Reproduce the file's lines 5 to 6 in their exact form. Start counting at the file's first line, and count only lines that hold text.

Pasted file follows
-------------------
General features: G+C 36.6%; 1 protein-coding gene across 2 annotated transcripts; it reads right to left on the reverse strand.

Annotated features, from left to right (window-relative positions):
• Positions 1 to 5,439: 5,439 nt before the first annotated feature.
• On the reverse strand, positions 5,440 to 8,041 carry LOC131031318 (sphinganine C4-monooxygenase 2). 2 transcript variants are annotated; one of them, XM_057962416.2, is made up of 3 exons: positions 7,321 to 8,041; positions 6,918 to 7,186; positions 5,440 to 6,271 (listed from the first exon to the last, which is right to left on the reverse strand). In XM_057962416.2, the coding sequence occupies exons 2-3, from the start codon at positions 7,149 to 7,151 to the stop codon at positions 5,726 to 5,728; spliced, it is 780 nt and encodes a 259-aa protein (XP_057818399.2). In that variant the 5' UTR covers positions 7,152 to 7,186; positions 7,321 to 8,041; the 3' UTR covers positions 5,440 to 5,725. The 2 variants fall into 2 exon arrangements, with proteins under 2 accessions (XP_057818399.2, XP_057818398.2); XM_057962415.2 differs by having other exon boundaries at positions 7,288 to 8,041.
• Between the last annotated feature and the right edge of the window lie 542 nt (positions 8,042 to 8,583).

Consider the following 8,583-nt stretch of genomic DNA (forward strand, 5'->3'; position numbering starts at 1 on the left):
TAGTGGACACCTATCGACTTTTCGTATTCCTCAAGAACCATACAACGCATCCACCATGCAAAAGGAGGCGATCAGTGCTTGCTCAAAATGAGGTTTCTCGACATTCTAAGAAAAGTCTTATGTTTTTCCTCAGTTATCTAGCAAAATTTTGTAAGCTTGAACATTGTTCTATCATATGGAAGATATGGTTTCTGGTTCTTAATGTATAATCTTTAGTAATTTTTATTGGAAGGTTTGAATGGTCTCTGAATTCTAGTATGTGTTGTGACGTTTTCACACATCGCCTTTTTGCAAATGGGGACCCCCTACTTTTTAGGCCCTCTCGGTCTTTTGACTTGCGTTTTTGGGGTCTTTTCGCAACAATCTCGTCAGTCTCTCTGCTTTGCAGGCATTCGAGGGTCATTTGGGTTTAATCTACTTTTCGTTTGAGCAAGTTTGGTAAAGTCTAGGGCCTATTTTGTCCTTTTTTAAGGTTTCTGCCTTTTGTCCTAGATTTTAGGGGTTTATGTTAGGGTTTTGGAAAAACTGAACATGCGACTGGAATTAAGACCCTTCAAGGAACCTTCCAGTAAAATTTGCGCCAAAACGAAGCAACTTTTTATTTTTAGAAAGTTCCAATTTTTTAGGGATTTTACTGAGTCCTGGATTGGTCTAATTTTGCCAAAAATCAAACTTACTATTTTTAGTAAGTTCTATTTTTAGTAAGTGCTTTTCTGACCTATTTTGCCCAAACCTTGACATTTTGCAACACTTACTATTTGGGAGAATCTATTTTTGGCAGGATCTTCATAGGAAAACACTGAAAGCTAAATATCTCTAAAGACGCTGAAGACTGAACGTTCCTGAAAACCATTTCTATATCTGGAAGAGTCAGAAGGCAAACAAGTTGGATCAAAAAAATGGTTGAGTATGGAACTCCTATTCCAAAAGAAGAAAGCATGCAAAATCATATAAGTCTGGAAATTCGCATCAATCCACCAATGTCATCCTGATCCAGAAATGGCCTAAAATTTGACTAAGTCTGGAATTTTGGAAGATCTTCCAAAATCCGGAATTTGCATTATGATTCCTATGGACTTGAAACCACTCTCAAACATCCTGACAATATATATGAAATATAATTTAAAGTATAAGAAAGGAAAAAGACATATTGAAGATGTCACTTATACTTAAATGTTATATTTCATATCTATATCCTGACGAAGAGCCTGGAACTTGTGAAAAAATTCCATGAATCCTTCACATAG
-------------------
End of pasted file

• Between the last annotated feature and the right edge of the window lie 542 nt (positions 8,042 to 8,583).

Consider the following 8,583-nt stretch of genomic DNA (forward strand, 5'->3'; position numbering starts at 1 on the left):